So let's see what kind of "rewards" we will gain in the coming month, for now, here is my gift  to you : 


So go download and print it and plan your month in style already! 


As usual, this month's calendar illustration is available in both my Society6 and Redbubble shops on almost all their products. 

Now, let's talk about Leos! My best friend growing up was a Leo, and so was my maternal grand mother.
August is the month associated with that sign, even though the sun enters it on July 23rd and stays in until August 22. 
Leos are said to be bold, passionate, energetic, confident and generous but also self-conscious and tend to put stock into what people think of them. 

I am not sure my grandmother and my friend had those obvious attribute though, or maybe as fairly volatile Cancer on the cusp of Gemini I never really noticed it much. So, if you are a Leo or know a Leo in your life, feel free to chime in and let me know in the comments below. 

So here we are, go and make what you want or can out of this month. I'll make a craziness report on the 1st of September. Meanwhile, I will write more Covid Chronicle and spread the word about some cool small businesses, so stay tuned!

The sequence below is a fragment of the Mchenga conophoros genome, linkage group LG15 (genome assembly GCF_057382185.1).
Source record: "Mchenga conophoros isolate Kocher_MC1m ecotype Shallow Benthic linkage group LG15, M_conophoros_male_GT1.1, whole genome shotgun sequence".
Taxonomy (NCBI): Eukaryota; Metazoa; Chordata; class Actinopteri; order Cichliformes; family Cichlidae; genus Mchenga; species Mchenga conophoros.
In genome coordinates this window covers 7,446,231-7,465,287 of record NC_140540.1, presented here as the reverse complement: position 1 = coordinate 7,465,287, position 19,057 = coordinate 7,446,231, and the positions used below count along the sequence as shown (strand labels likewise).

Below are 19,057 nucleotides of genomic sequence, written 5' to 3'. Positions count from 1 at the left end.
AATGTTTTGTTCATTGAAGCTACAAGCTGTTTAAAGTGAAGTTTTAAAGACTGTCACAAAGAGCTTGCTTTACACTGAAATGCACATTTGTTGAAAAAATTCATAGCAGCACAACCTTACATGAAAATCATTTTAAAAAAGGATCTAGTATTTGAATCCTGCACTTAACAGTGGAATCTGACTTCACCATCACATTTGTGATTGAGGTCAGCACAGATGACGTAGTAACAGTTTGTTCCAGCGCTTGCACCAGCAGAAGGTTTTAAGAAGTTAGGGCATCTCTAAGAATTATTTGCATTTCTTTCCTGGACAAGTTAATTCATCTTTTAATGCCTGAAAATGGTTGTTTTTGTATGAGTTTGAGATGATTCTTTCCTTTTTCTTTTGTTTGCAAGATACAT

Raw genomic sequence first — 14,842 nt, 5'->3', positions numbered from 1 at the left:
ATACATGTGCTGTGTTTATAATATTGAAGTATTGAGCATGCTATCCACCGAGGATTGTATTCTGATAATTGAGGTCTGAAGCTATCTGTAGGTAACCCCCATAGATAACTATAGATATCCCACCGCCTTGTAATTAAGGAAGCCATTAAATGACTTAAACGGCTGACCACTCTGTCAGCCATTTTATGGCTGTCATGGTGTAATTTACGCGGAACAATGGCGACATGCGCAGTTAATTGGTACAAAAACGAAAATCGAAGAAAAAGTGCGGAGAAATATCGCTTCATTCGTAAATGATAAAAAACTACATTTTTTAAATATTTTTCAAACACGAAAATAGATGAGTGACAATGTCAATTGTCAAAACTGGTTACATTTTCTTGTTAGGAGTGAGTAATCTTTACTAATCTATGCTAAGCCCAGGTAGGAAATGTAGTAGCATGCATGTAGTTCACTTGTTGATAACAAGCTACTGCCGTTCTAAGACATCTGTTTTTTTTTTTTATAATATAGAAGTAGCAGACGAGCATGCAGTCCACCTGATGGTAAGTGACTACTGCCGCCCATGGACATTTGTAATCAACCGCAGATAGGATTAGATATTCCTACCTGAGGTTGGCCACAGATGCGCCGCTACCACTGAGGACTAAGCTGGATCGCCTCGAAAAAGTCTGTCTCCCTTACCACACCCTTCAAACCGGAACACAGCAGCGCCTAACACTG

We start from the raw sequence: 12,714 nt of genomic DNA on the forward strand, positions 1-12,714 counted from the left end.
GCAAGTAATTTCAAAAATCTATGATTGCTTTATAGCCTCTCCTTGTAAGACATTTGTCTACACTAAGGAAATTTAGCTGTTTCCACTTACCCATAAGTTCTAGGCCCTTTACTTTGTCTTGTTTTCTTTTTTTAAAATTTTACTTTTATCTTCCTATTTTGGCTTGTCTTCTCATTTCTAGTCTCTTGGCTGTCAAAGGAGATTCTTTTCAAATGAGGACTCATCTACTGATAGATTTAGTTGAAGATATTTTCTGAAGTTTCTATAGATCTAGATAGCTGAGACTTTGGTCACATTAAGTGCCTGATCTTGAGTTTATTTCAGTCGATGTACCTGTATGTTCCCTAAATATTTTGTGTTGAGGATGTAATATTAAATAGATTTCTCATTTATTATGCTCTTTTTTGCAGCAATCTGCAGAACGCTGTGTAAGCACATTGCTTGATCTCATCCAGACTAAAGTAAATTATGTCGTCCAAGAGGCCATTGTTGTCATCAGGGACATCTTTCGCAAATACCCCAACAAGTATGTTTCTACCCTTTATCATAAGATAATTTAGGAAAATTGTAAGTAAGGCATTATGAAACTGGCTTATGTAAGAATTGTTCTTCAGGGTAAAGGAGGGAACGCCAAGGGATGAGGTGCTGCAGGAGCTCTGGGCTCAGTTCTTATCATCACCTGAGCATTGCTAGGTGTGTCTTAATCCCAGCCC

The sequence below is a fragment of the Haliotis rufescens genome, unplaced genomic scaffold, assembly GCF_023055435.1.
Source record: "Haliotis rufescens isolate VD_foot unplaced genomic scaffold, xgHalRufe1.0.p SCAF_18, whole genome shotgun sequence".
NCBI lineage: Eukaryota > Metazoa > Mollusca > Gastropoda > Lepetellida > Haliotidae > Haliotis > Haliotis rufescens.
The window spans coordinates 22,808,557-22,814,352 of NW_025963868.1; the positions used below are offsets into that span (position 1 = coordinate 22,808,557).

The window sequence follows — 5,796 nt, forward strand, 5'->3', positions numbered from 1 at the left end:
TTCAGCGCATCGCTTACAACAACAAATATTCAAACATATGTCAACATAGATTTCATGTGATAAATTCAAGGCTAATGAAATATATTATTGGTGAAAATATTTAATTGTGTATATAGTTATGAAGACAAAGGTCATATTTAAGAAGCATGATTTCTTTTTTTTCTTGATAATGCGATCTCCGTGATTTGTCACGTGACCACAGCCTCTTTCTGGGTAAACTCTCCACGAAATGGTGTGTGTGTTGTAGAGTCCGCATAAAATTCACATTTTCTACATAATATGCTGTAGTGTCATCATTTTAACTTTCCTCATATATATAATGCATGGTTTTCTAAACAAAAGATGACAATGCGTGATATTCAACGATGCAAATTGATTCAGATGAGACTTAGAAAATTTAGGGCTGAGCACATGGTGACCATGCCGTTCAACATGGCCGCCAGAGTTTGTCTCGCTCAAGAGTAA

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5 comments

  1. We have been listening to the magical phrase too during online classes. But I wonder what could have happened such technology was not available just like in my childhood. Thank god internet is infection proof. It has been an interesting but steep learning curve for parents.

    August is the beginning of the festival phrase. I think the biggest causality would be the festivals. Tomorrow is rakhi and for the first time, I won't be visiting my sister. We have exchanged gifts by courier. This year no janasmastmi, no ganesh chaturthi and no durga pooja which also means loss of business to all those artisans who painstakingly prepared their wares for such events. What an inauspicious year for everyone.




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    1. Yeah this year sucks for everyone really.